RESORT TO RESEDIT
For a start, you'll need ResEdit, which you can download from www.resexcellence.com. Have a look at the past couple of issues of PC World for the best way to set up your ResEdit folders. For this particular hack, you'll also need a Finder menu template for ResEdit, which you can download from http://184.108.40.206/files/fmn2_TMPL.hqx.
After you've downloaded that file (called Mac OS 8.x Menu TMPL, although it will still work in Mac OS 9.x), you should find it sitting on your desktop. Move it into your ResEdit folder. Then, open up your System folder and locate the Preferences folder. Inside there, locate your ResEdit Preferences file, and duplicate it using
Start ResEdit, and open both the template file and your ResEdit preferences copy. In the template, you'll find a single resource, called TMPL. Click once to highlight it, and press
Next, move the copy of your preferences file back into the Preferences folder inside the System folder. Move your original preferences file into the ResEdit "originals" folder, and rename the copy in the System folder, removing the word "copy" from its filename. It is very important, when deleting the word "copy", that you also remove the space before the word.
Now, while you've got the System folder open, duplicate the Finder application, and move "Finder copy" to the ResEdit folder. Start ResEdit again, and open the Finder copy.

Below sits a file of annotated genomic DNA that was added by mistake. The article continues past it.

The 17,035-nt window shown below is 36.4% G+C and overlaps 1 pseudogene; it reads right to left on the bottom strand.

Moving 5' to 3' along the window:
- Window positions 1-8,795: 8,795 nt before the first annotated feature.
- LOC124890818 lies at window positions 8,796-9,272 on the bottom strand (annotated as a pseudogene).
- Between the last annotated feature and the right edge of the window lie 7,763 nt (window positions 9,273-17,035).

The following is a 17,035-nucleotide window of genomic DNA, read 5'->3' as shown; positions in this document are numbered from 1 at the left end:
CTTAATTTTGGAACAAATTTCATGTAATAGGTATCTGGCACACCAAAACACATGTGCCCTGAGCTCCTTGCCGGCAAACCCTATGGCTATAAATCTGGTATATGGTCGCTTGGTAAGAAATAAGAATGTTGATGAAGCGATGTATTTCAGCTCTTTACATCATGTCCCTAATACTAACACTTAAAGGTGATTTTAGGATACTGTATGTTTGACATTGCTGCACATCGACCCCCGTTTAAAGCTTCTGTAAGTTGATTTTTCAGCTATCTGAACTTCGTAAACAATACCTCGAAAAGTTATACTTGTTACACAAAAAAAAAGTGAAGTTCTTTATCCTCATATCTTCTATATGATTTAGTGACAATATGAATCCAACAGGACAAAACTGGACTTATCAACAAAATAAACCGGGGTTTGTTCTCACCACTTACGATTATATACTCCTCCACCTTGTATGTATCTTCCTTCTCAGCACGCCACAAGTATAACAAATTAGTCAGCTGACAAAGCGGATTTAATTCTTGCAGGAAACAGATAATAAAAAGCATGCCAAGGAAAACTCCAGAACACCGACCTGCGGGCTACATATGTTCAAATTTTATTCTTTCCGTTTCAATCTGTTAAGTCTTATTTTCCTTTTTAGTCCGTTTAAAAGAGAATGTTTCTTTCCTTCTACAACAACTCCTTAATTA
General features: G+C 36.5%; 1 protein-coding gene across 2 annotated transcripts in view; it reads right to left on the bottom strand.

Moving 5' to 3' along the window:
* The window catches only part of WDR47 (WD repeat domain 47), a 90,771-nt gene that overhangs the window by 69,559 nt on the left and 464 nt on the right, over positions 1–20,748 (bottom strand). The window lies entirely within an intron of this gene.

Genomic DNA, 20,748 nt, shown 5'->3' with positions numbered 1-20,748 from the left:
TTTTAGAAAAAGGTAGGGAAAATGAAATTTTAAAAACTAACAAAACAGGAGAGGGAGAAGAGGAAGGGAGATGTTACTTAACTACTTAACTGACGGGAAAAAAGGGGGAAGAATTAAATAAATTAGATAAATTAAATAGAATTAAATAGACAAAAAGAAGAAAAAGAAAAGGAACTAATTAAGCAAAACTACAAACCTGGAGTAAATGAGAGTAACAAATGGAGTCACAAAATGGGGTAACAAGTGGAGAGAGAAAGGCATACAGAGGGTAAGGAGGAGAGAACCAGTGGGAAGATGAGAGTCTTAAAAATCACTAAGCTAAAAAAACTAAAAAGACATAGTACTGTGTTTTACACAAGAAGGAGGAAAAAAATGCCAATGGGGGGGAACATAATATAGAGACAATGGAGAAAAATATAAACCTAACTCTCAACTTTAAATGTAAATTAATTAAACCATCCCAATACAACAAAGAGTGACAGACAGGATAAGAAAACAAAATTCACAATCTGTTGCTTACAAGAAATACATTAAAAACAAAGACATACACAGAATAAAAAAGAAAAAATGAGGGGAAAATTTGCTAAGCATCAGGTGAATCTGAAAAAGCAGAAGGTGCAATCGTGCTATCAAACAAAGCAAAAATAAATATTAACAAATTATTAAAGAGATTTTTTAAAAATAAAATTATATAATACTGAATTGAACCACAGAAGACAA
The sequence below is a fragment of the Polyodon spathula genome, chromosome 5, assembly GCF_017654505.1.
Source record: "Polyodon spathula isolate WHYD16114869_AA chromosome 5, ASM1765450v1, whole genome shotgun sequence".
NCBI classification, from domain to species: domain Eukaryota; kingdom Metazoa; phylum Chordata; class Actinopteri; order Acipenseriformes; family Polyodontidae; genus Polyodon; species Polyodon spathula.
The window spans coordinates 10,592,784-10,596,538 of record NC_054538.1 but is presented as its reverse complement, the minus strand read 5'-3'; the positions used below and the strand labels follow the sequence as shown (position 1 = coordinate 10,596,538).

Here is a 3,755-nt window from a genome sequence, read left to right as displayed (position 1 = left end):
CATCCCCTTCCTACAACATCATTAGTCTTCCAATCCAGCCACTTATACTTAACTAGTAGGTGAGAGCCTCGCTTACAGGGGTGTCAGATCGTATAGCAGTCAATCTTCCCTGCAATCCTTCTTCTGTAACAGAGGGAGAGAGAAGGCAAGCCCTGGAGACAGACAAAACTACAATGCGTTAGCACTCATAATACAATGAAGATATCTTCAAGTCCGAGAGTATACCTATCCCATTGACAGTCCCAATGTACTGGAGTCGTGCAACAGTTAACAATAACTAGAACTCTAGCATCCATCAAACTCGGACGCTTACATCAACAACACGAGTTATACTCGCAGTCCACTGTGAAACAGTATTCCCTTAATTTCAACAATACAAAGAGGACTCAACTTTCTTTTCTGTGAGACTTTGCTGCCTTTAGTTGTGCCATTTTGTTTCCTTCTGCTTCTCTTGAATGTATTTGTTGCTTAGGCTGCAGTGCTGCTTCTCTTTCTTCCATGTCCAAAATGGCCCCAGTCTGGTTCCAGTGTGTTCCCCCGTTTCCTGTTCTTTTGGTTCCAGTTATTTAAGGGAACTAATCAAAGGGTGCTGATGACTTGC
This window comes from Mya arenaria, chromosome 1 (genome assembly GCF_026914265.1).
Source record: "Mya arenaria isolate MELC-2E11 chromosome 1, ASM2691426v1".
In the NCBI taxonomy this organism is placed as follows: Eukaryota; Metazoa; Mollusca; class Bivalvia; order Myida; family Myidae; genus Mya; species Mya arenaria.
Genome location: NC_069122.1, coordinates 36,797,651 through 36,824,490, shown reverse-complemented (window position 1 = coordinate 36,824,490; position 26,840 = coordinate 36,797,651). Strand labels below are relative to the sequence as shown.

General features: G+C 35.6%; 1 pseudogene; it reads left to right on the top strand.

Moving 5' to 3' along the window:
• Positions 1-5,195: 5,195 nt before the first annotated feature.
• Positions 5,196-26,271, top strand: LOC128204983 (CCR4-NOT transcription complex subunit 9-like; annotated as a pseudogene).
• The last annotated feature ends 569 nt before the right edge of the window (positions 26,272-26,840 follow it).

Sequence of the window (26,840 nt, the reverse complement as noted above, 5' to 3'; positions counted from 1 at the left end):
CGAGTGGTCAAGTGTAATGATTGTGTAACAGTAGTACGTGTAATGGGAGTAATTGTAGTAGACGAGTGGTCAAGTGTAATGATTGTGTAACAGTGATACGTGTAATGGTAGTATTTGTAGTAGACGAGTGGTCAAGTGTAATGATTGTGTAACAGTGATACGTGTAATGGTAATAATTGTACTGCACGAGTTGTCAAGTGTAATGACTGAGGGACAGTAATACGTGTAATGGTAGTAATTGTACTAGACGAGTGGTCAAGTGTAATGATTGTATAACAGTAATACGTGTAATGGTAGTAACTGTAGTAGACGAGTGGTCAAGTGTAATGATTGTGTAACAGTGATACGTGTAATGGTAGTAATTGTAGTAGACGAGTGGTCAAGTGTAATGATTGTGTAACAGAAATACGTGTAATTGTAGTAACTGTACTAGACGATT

As always, you're confronted with a series of resources, arranged alphabetically. The one we're interested in is called fmn2; double-click to open it. You're then confronted with a list of resource IDs within fmn2. One of these will represent the File menu as seen in the Finder. Usually it's ID#522, but in some versions of the Finder it's ID#521. The way to check is to open the resources and scroll down - read the "MenuItem" field and see if it looks like it's the File menu. There's no harm in opening a few of them to be sure.
Note that in Mac OS 8.x, the "Count" field reads "19". If the resource you've opened doesn't have 19 in this field, open another one. Mac OS 9 users should see 20 - as long as you're sure it's the File menu. When you've found the right one, add two items: so, Mac OS 8.x users should enter 21 in the Count field, Mac OS 9 users should enter 22. We're adding a separator and a Quit command.